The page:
So how’m I doing in my quest to re-invent my life, follow my evolving Blisses and create the life I really, really want?
Talk about creative abundance: on Monday I interviewed artist and shaman Laura Hollick, of Soul Art Studio, for the Thriving Artists Project, and added yet another shining star to my growing constellation of impressive role models.
In fact, Laura found me, rather than the other way around. She stumbled across the Thriving Artists Project website, saw that we are doing the same thing in our own unique ways, and reached out to say hello. We made a date, shared stories on Skype a few days later, and I knew I had to interview her for TAP!
(That interview did not disappoint – Laura’s story of going from poverty and “starving artist” thinking, to a job as a letter carrier, and ultimately to wild success as an artist and shaman, a 3,000 square foot studio, a worldwide following and a thriving income is gripping and inspiring. TAP members, watch for it soon!)
A Brief Review of the Comparison Trap
Often when I look at someone who’s steps ahead of me in creating their vision and developing their business, as Laura is, I find myself caught in the Comparison Trap. Envy, that familiar green face, rears its ugly head, and I inevitably feel badly about myself for not making as much money/being as prolific/having as large a following/being as successful/[insert envied thing here] as the person I admire.
Since my entree to the Blogosphere just over a year ago, I’ve intentionally sought out role models to help direct me, putting myself in a prime position to be caught in the Comparison Trap, consumed with envy and bad feelings. When I set about to create the Thriving Artists Project, my opportunities for getting trapped increased even more, as I regularly found new thriving artists to interview.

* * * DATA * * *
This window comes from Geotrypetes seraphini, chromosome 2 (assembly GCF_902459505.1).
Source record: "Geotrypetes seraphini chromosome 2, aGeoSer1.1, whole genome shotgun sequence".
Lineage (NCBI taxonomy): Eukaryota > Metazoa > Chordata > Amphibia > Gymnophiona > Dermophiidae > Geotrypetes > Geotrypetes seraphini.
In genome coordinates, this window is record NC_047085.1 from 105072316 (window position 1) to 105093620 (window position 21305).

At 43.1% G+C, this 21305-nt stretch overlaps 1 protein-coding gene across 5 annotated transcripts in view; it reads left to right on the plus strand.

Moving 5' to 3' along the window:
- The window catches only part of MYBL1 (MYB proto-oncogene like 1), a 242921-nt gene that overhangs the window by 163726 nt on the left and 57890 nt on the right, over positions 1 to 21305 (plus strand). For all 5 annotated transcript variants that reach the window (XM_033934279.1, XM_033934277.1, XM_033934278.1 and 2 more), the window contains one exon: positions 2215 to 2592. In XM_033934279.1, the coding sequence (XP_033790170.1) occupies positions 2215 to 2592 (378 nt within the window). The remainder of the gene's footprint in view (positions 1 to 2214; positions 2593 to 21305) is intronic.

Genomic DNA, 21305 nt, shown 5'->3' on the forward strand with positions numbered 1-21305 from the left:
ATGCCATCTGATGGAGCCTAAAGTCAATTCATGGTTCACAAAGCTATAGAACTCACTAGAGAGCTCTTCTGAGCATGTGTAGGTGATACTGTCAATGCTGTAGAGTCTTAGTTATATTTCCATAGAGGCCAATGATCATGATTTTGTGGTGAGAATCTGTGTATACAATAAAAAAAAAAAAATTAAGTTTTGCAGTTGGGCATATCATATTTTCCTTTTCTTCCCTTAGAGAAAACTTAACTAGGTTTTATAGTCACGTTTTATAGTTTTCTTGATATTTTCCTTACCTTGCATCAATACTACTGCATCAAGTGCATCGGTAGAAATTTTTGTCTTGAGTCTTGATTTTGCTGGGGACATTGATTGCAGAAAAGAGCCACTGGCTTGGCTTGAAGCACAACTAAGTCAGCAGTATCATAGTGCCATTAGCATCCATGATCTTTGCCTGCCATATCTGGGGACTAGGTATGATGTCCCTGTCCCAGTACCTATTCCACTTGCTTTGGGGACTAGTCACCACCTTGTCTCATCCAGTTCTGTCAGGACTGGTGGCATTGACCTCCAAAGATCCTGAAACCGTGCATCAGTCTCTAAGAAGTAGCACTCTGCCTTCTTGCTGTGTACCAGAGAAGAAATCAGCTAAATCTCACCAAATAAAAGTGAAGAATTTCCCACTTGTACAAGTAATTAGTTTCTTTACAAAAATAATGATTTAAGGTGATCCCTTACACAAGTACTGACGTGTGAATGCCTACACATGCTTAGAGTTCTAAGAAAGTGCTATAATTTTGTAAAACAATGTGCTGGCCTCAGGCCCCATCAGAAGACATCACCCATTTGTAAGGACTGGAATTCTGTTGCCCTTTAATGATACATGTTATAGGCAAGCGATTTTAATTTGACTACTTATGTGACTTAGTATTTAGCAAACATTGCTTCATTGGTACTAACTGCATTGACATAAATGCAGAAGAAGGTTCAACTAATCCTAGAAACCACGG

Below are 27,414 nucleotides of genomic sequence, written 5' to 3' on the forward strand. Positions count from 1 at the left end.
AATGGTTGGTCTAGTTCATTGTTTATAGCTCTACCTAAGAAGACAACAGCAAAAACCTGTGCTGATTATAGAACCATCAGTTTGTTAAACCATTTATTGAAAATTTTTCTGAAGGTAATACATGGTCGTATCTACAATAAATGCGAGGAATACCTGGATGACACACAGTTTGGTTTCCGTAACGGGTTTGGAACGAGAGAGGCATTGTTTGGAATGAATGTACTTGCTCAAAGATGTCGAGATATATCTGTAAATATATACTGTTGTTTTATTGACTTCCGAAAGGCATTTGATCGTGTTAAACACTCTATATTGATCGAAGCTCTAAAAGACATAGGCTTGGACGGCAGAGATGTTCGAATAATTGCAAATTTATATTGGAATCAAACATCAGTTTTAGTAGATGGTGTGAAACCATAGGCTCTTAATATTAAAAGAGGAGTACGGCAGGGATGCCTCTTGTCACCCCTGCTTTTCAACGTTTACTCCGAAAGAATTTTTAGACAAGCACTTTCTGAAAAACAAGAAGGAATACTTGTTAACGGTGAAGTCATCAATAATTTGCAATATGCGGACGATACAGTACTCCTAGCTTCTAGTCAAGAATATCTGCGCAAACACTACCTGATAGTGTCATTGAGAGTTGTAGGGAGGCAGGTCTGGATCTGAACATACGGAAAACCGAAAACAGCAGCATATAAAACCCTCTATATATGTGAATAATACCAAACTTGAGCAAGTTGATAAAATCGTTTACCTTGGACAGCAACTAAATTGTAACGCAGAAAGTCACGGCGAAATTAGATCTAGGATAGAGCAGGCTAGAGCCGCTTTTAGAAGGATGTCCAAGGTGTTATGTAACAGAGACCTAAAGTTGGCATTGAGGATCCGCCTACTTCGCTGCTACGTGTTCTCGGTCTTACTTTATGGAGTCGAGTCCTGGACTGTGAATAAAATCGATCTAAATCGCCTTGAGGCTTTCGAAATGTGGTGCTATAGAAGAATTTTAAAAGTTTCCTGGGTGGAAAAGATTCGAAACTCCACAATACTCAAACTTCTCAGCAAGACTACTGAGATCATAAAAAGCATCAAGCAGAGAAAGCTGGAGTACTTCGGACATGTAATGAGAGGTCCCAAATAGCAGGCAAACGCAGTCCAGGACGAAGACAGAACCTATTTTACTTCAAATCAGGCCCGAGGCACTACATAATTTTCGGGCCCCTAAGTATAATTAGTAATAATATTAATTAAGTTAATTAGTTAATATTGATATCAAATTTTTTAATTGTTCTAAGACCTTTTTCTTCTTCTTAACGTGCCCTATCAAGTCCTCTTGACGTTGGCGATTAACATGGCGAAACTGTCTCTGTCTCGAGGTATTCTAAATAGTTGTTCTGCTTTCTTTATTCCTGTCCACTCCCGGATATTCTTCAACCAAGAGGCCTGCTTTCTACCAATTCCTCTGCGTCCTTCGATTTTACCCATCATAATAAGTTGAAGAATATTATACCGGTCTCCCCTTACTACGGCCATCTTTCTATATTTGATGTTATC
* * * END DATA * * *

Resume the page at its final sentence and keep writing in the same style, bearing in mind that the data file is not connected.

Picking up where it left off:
Don’t get me wrong – doing the interviews has been an extremely effective way to get to know more about other thrivers, learn their secrets and new tricks to apply to my own business and life. It’s been a huge boon, and given me exactly what I’d hoped it would: inspiration and real-life role models.
But sometimes I’ve still found myself dragged down by the Comparison Trap.
“I should be doing things like [Blogger X].”
“No, wait, I want to be like [Artist Y]. That’s how I should do things.”
“Damn, I wish I were as successful as [Life Coach Z]. I need to be more like her.”
“Ooh.. I love how [Slasher Q] combines her blogging, art and coaching! She’s the one I want to emulate!”
Of course I emulate aspects of each of them – that’s why they’re role models – but much as I might envy a given person’s success and want to copy it for myself, one thing I’ve always known is that, in fact, I’m not copying someone else’s model, nor do I want to.
I am creating my own, unique model, and the more I can vibrate at my own energy and create a model that’s uniquely mine, the more I will attract the people who resonate with me.
Building My Constellation
So yes, I do want to emulate my role models. I just don’t want to try to be a carbon copy of any of them.
What I really want is to emulate bits and pieces of each of them. And it felt to me like some kind of concrete… thingy… might help with that.
So here’s what I did: